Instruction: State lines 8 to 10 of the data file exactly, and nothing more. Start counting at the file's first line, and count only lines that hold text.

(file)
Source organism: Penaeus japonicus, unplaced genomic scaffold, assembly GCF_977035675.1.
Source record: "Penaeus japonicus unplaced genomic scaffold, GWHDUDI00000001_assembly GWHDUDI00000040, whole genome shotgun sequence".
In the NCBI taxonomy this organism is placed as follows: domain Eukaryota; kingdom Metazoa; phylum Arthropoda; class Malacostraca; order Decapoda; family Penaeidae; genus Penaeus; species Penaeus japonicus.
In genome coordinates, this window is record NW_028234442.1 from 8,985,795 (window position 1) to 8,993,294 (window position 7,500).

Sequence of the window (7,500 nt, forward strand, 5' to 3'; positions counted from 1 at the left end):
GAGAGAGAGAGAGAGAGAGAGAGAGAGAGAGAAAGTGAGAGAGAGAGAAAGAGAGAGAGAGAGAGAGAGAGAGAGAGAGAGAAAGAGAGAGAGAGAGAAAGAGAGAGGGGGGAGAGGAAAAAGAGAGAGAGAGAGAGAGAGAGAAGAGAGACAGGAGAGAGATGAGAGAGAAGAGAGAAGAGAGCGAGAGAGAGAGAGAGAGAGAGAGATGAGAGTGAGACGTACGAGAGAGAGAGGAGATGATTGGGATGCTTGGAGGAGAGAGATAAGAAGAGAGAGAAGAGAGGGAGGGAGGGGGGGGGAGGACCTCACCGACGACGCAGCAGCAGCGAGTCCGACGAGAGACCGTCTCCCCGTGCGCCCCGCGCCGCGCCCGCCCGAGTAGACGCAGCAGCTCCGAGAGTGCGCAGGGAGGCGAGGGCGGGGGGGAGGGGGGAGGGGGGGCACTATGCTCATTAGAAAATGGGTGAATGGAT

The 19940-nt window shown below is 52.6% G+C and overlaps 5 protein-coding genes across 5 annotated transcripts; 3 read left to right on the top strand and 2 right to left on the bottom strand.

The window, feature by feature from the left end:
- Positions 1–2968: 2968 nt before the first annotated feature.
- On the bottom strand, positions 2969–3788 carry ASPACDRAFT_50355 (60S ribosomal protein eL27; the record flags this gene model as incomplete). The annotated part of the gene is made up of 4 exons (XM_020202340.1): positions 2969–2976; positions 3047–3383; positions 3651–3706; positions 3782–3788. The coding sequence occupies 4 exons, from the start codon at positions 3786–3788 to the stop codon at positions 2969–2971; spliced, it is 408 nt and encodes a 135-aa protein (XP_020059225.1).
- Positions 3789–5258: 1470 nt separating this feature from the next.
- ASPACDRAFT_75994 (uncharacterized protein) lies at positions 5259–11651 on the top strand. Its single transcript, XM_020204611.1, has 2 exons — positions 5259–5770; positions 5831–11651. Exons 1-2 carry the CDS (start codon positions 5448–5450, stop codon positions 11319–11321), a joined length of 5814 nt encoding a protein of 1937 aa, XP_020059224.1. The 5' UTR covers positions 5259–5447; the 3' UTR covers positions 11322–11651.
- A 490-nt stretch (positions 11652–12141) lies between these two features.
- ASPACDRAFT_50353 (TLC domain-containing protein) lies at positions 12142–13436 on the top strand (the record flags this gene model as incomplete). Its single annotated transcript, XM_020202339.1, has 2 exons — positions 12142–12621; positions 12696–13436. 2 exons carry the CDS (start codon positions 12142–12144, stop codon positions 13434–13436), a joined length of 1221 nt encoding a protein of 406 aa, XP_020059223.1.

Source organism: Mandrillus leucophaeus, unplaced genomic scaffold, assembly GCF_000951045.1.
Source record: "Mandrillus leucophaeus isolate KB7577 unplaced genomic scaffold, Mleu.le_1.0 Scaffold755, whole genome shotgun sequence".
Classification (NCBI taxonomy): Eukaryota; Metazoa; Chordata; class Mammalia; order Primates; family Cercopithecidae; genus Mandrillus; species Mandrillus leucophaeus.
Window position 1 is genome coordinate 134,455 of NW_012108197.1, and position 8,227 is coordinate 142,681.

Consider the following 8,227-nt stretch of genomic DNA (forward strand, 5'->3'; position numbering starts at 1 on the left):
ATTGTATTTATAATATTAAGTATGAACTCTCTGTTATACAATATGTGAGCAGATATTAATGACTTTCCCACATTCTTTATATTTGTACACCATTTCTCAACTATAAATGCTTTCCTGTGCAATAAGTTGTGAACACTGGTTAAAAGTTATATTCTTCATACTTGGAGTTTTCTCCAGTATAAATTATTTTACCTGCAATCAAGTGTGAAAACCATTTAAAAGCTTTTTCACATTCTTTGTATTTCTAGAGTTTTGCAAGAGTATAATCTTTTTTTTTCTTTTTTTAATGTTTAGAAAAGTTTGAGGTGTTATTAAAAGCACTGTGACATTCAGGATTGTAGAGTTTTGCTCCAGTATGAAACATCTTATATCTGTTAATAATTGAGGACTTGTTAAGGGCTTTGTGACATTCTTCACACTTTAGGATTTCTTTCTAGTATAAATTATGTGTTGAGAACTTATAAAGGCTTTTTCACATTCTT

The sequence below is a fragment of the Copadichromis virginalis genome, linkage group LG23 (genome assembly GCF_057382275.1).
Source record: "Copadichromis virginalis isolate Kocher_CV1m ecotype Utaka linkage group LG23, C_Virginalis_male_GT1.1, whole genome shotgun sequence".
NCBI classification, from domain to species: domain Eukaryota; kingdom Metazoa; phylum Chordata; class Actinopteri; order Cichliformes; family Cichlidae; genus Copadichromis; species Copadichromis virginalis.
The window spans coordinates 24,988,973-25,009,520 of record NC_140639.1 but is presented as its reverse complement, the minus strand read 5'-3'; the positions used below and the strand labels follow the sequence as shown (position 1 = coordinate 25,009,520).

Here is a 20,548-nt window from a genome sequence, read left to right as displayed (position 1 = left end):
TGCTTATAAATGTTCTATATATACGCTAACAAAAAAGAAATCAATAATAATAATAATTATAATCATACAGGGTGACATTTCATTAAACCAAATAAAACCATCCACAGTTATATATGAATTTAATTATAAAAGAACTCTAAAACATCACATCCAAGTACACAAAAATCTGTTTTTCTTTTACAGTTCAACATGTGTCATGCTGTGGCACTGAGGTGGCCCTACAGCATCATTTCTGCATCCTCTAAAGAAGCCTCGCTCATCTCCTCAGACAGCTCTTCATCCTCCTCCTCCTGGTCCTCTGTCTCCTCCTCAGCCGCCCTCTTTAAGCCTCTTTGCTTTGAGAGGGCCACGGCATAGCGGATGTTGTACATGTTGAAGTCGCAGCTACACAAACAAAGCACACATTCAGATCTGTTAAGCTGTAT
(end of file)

The window, feature by feature from the left end:
- Positions 1–2968: 2968 nt before the first annotated feature.
- On the bottom strand, positions 2969–3788 carry ASPACDRAFT_50355 (60S ribosomal protein eL27; the record flags this gene model as incomplete). The annotated part of the gene is made up of 4 exons (XM_020202340.1): positions 2969–2976; positions 3047–3383; positions 3651–3706; positions 3782–3788. The coding sequence occupies 4 exons, from the start codon at positions 3786–3788 to the stop codon at positions 2969–2971; spliced, it is 408 nt and encodes a 135-aa protein (XP_020059225.1).